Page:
Saturday, 19 April 2014

Poll: President should not grant amnesty on his own

ČTK |
5 April 2013

Prague, April 4 (CTK) - A majority of Czechs (53 percent) believe the president should grant amnesty or pardon only with the consent of another political institution, compared with 41 percent a year ago, according to the latest CVVM agency's poll released Thursday.

Only one fifth of the population would like the president to decide on pardons and amnesties on his own. In the previous poll held in 2012, two fifths shared this view.

One in five respondents said the president should not have such a power at all. The number of those who would like to deprive the president of this right doubled over the past year.

The change in public opinion reflects the debate on a controversial broad amnesty that former president Vaclav Klaus declared on January 1, 2013, the pollsters said.

Klaus's amnesty was criticised especially for applying to prosecution of suspects in big cases of corruption and fraud.

The presidential powers should remain unchanged, 45 percent of Czechs agreed in the poll.

One third (32 percent) said they would like the powers of president extended. In 2012, only 20 percent held this view.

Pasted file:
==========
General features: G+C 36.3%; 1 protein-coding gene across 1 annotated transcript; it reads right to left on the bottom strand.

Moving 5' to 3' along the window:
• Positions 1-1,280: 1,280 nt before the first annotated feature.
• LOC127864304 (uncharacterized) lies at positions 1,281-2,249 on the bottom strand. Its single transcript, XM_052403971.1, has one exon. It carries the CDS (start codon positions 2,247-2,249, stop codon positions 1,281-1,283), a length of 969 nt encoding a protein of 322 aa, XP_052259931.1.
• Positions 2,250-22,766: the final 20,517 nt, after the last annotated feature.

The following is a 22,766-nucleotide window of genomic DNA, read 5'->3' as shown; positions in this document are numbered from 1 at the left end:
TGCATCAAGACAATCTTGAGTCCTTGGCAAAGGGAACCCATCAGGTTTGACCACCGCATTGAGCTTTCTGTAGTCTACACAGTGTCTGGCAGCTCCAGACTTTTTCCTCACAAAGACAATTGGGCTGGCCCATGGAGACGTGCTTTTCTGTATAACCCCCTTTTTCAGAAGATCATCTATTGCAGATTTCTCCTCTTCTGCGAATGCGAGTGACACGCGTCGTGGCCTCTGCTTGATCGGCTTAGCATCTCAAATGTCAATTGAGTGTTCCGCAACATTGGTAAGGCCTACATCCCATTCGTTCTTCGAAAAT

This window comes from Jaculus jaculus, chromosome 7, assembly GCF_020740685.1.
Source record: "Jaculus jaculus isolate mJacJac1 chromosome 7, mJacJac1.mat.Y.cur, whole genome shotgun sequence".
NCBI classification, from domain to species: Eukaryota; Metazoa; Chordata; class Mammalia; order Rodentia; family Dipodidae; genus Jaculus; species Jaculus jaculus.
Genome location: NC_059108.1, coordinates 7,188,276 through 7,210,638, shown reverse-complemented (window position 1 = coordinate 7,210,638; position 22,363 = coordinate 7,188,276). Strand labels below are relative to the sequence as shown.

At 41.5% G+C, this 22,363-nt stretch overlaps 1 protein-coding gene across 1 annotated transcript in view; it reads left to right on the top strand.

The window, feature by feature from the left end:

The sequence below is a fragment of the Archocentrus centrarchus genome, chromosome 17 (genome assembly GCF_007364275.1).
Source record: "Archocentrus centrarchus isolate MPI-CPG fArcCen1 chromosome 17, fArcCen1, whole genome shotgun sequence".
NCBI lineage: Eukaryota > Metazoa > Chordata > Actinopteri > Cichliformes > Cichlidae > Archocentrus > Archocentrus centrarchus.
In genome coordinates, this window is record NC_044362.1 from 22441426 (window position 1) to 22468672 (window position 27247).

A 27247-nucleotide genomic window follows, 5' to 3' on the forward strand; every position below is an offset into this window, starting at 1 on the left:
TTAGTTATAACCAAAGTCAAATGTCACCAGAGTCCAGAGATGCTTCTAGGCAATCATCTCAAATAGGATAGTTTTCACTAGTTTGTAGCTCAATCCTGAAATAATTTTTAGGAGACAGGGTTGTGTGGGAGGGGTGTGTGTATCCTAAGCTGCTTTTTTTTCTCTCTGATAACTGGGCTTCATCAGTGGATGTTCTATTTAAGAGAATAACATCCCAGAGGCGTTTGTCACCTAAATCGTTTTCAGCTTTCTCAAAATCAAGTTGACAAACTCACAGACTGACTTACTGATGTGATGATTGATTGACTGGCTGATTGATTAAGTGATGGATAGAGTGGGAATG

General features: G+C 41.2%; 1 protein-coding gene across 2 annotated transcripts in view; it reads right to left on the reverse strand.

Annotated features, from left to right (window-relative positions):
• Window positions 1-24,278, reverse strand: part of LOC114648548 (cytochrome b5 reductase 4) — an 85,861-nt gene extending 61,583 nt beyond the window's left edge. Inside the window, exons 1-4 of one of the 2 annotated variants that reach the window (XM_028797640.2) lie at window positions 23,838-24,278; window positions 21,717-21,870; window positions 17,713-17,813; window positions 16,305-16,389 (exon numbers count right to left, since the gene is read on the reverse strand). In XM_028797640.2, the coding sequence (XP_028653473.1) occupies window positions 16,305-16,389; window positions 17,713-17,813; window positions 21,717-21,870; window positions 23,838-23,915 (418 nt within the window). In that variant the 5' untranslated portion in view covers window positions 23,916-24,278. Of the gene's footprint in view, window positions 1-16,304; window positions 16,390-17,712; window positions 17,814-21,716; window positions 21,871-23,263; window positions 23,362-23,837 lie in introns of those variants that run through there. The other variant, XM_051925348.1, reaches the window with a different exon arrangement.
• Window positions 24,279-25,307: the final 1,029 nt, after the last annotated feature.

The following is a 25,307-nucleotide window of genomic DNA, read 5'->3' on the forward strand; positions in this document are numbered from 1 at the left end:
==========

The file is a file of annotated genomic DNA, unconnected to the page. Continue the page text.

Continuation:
One in six (16 percent) held the opposite view that the presidential powers should be limited.

CVVM says the shift towards broader powers can be explained by the recent election in which the Czech president was chosen directly for the first time.

New President Milos Zeman replaced Klaus on March 8.

In the Czech political system, the president has rather limited powers, including the appointment of members of the Constitutional Court and central bank and the right of veto over new laws. The position of president is strongest in foreign policy.

Most Czechs have believed the head of state should be elected directly for a long time. The support for a direct presidential election increased from 61 percent to 73 percent over the past year.

The pollsters said this indicates that the first direct election met people's expectations.

Czechs are more willing to accept a more active attitude to the government by a directly elected president, the poll showed.

Nearly two thirds (64 percent) said the president should interfere in the government's work to a limited extent. Eighteen percent said they believe the president should not interfere at all.

The poll was conducted among 1059 people aged over 15 in early March.

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